On thursday (2 Oct 08) I took a break from work and accompanied Wendy Potts from the Threatened Species Unit (DPIW) to the east coast on a hunt for the Eastern Eyebright (Euphrasia collina subsp. deflexifolia) (pic on left), a threatened species in Tasmania. This taxon is differentiated from the more common Tall Eyebright (Euphrasia collina subsp. collina) by having glandular hairs on the calyx. According to Wendy, some populations of the eastern eyebright flowered early and was worth checking up on.
It was a long drive before we got to our first stop was at a heathland around Cole’s Bay. We stopped when Wendy spotted the eyebrights from the car. Thats the future of botanizing – superhuman botanists with bionic eyes which can spot threatened plants on a moving vehicle!
We counted a few plants of eastern eyebright and also saw another two threatened plants, the Juniper Wattle (Acacia ulicifolia) (pic on right) and the Thick twistsedge (Caustis pentandra). Other highlights (non-threatened) were the Pine heath (Astroloma pinifolium), which I had only seen in the botanic gardens; the Turfed Lily (Thelionema caespitosa) and the Leopard Orchid (Diuris pardina).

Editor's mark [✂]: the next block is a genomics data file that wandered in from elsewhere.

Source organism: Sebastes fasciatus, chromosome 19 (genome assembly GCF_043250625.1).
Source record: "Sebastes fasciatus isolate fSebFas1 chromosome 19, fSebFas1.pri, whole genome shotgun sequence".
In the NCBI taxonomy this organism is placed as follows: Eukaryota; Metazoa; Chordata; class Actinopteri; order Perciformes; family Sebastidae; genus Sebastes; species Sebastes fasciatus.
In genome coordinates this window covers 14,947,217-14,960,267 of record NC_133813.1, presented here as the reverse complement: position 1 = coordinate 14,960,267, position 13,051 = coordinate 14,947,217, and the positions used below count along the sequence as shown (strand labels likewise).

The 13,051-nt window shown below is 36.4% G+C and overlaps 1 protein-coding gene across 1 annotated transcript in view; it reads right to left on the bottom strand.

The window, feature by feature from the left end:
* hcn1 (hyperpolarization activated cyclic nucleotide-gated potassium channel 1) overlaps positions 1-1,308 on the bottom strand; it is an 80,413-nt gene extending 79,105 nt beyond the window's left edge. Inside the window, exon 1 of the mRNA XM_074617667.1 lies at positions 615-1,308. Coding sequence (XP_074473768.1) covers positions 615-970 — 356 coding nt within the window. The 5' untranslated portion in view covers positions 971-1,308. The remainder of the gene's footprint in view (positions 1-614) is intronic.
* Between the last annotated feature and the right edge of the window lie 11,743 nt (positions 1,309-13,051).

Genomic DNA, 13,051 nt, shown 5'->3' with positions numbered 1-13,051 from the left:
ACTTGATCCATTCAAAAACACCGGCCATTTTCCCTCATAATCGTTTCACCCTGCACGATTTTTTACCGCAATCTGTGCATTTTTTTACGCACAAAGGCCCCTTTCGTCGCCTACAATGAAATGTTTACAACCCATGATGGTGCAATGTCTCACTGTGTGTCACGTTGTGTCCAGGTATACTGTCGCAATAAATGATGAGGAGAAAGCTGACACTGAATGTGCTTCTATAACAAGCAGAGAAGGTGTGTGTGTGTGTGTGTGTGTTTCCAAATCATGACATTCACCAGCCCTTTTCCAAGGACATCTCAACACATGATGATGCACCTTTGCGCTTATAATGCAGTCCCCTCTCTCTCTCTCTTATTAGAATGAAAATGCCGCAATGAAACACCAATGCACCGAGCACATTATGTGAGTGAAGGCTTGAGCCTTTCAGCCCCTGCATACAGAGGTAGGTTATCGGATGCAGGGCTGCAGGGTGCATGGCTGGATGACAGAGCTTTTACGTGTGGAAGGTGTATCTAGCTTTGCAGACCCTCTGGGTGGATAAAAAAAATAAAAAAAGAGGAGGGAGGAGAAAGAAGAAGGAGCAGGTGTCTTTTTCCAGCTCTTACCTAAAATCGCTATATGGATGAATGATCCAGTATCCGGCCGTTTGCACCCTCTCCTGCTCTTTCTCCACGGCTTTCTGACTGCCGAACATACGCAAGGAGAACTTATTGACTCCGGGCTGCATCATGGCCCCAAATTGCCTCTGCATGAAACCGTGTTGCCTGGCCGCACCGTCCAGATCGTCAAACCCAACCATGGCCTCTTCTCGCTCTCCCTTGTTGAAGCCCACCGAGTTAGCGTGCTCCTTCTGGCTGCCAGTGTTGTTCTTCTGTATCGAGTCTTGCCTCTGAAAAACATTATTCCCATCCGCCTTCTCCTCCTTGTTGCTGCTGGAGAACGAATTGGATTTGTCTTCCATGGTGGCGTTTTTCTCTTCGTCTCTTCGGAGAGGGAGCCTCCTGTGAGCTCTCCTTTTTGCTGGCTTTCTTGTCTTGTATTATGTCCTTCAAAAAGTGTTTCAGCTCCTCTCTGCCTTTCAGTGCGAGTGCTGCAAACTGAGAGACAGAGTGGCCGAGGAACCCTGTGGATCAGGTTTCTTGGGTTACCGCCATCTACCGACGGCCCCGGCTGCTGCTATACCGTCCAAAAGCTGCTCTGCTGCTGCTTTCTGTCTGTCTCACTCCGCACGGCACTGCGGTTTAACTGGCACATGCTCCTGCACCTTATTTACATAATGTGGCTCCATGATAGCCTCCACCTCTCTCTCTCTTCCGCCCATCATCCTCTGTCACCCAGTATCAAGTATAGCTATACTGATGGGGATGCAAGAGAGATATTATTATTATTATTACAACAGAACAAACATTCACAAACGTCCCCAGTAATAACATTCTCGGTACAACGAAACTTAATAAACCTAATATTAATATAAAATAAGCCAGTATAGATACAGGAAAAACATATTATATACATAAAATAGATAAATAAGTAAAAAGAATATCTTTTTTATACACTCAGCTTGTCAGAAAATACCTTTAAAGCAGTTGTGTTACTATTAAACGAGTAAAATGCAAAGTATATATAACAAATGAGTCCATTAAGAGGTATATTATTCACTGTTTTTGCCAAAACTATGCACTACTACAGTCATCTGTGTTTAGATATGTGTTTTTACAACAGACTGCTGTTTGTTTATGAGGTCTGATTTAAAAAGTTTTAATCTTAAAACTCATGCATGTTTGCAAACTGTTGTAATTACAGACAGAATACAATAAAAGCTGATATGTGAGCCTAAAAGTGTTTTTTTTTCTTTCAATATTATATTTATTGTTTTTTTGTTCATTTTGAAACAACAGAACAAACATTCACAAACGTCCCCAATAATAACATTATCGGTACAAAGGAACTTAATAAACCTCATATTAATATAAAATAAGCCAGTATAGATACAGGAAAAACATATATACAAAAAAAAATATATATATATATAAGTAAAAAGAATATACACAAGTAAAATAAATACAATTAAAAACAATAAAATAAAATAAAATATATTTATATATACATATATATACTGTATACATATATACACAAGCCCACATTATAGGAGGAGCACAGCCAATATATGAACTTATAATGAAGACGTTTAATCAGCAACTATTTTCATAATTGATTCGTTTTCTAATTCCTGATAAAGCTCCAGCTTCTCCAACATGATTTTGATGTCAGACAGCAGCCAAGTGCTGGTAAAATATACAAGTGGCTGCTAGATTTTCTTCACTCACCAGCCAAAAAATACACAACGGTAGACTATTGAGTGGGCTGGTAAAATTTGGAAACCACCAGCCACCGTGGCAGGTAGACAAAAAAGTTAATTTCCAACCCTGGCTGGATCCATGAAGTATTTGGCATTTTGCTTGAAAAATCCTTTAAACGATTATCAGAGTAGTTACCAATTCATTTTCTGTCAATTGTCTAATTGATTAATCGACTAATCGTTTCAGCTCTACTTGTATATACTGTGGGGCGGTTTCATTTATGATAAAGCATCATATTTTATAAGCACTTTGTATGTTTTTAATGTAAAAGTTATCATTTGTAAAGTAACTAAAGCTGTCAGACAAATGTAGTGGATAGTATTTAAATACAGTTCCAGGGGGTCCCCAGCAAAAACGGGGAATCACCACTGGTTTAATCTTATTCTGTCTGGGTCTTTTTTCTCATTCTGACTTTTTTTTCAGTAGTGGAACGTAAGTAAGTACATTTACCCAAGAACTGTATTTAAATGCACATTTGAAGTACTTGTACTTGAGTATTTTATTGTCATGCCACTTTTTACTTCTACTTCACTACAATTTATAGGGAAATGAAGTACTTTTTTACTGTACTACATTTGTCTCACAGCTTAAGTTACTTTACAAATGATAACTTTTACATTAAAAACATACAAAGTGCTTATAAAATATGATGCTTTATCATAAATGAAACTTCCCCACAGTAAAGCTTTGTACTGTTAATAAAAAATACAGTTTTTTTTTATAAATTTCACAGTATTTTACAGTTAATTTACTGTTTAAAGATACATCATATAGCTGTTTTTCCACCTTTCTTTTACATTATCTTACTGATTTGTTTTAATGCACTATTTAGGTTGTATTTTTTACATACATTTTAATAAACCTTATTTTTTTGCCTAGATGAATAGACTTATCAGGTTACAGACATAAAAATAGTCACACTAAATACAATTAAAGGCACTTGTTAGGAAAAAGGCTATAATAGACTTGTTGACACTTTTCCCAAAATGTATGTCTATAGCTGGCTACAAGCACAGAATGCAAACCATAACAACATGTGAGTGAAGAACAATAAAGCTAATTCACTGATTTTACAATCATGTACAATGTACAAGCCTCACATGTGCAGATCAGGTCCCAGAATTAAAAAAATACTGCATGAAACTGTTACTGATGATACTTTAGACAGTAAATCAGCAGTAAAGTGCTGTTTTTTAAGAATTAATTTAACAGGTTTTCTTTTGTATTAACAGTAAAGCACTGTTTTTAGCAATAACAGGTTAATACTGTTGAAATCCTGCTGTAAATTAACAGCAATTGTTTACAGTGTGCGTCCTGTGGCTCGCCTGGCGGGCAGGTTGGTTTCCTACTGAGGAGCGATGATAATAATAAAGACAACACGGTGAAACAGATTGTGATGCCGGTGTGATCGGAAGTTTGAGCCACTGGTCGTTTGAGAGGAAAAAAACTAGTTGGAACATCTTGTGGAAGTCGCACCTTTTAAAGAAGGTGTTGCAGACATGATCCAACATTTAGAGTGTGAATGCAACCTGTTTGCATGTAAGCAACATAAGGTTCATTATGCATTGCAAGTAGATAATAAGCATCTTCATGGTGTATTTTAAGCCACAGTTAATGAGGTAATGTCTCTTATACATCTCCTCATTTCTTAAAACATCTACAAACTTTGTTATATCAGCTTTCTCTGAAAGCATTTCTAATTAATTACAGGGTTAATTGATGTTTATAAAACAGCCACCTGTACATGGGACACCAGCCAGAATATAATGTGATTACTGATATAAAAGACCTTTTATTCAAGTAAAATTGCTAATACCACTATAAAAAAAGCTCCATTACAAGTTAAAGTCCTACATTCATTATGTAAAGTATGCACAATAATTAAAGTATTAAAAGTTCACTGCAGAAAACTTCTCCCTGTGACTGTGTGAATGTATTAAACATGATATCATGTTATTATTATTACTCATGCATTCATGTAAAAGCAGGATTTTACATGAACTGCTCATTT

We then drove up to some crown land at Steglitz
where there was a fenced enlosure of sandy heathland with a healthy population of the threatened Tasmanian Smokebush (Conospermum hookeri) (2 pics on left). We were also deligted to count at least 60 eyebrights.
We proceeded next to a site around Georges Bay and located the exact GPS spot where there was an alleged report of the eyebrights. We found none. Could the eyebrights have perished from that spot? We did find another threatened plant however, the threatened Twiggy Guineaflower (Hibbertia virgata) (pic right). It had distinctive long flattened leaves. We were also graced with the sight of a large number of southern grasstrees (Xanthorrhoea australis) in full flower. Spectacular!
We drove on to a coastal heath area by the Gardens. Thats the furthest point in the Northeast I’ve ever been. By that time the sun’s angle was already getting low and we had a long drive home, but it was all worth it – at our last stop we found about 100 plants of eyebrights!
By way of botanizing, there is so little that can be done in twelve hours on the East Coast. We can however, be happy with the sights we were graced with in just one day. We mused that botanists can spend their lifetime looking at plants. Indeed, I most probably will.